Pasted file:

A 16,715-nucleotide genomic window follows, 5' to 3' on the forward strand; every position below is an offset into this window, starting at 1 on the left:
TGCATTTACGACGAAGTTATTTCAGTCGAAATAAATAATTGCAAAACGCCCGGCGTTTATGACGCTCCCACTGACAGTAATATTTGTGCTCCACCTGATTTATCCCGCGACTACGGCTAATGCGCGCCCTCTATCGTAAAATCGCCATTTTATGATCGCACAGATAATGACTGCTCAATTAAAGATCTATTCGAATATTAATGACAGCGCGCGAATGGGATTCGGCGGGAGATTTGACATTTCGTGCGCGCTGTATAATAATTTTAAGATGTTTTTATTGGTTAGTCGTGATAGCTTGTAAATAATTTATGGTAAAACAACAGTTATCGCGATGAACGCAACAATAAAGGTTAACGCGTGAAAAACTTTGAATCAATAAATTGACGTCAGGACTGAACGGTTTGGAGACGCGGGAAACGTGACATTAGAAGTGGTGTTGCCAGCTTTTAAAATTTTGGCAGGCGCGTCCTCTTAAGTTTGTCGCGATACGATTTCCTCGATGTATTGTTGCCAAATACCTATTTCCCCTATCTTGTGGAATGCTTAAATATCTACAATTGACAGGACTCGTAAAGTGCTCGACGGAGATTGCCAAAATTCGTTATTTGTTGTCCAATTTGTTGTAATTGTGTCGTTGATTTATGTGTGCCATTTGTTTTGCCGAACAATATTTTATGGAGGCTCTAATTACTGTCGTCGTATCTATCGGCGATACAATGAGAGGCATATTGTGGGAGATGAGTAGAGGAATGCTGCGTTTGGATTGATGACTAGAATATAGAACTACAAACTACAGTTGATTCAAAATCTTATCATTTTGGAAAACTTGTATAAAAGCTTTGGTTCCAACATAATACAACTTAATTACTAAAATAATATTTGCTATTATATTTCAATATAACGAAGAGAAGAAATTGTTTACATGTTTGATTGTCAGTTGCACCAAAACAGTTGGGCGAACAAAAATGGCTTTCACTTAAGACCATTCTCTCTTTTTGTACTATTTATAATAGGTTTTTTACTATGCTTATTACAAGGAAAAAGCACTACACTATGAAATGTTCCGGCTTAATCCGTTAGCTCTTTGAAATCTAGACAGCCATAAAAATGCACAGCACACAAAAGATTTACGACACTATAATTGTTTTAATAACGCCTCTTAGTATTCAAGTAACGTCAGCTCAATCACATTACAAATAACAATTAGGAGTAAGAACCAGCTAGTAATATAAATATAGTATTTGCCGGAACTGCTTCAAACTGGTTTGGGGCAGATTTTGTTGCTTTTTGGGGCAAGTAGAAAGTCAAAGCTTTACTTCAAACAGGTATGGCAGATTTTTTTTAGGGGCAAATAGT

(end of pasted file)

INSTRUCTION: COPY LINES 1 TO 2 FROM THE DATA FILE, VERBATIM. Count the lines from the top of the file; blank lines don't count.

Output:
A 16,715-nucleotide genomic window follows, 5' to 3' on the forward strand; every position below is an offset into this window, starting at 1 on the left:
TGCATTTACGACGAAGTTATTTCAGTCGAAATAAATAATTGCAAAACGCCCGGCGTTTATGACGCTCCCACTGACAGTAATATTTGTGCTCCACCTGATTTATCCCGCGACTACGGCTAATGCGCGCCCTCTATCGTAAAATCGCCATTTTATGATCGCACAGATAATGACTGCTCAATTAAAGATCTATTCGAATATTAATGACAGCGCGCGAATGGGATTCGGCGGGAGATTTGACATTTCGTGCGCGCTGTATAATAATTTTAAGATGTTTTTATTGGTTAGTCGTGATAGCTTGTAAATAATTTATGGTAAAACAACAGTTATCGCGATGAACGCAACAATAAAGGTTAACGCGTGAAAAACTTTGAATCAATAAATTGACGTCAGGACTGAACGGTTTGGAGACGCGGGAAACGTGACATTAGAAGTGGTGTTGCCAGCTTTTAAAATTTTGGCAGGCGCGTCCTCTTAAGTTTGTCGCGATACGATTTCCTCGATGTATTGTTGCCAAATACCTATTTCCCCTATCTTGTGGAATGCTTAAATATCTACAATTGACAGGACTCGTAAAGTGCTCGACGGAGATTGCCAAAATTCGTTATTTGTTGTCCAATTTGTTGTAATTGTGTCGTTGATTTATGTGTGCCATTTGTTTTGCCGAACAATATTTTATGGAGGCTCTAATTACTGTCGTCGTATCTATCGGCGATACAATGAGAGGCATATTGTGGGAGATGAGTAGAGGAATGCTGCGTTTGGATTGATGACTAGAATATAGAACTACAAACTACAGTTGATTCAAAATCTTATCATTTTGGAAAACTTGTATAAAAGCTTTGGTTCCAACATAATACAACTTAATTACTAAAATAATATTTGCTATTATATTTCAATATAACGAAGAGAAGAAATTGTTTACATGTTTGATTGTCAGTTGCACCAAAACAGTTGGGCGAACAAAAATGGCTTTCACTTAAGACCATTCTCTCTTTTTGTACTATTTATAATAGGTTTTTTACTATGCTTATTACAAGGAAAAAGCACTACACTATGAAATGTTCCGGCTTAATCCGTTAGCTCTTTGAAATCTAGACAGCCATAAAAATGCACAGCACACAAAAGATTTACGACACTATAATTGTTTTAATAACGCCTCTTAGTATTCAAGTAACGTCAGCTCAATCACATTACAAATAACAATTAGGAGTAAGAACCAGCTAGTAATATAAATATAGTATTTGCCGGAACTGCTTCAAACTGGTTTGGGGCAGATTTTGTTGCTTTTTGGGGCAAGTAGAAAGTCAAAGCTTTACTTCAAACAGGTATGGCAGATTTTTTTTAGGGGCAAATAGT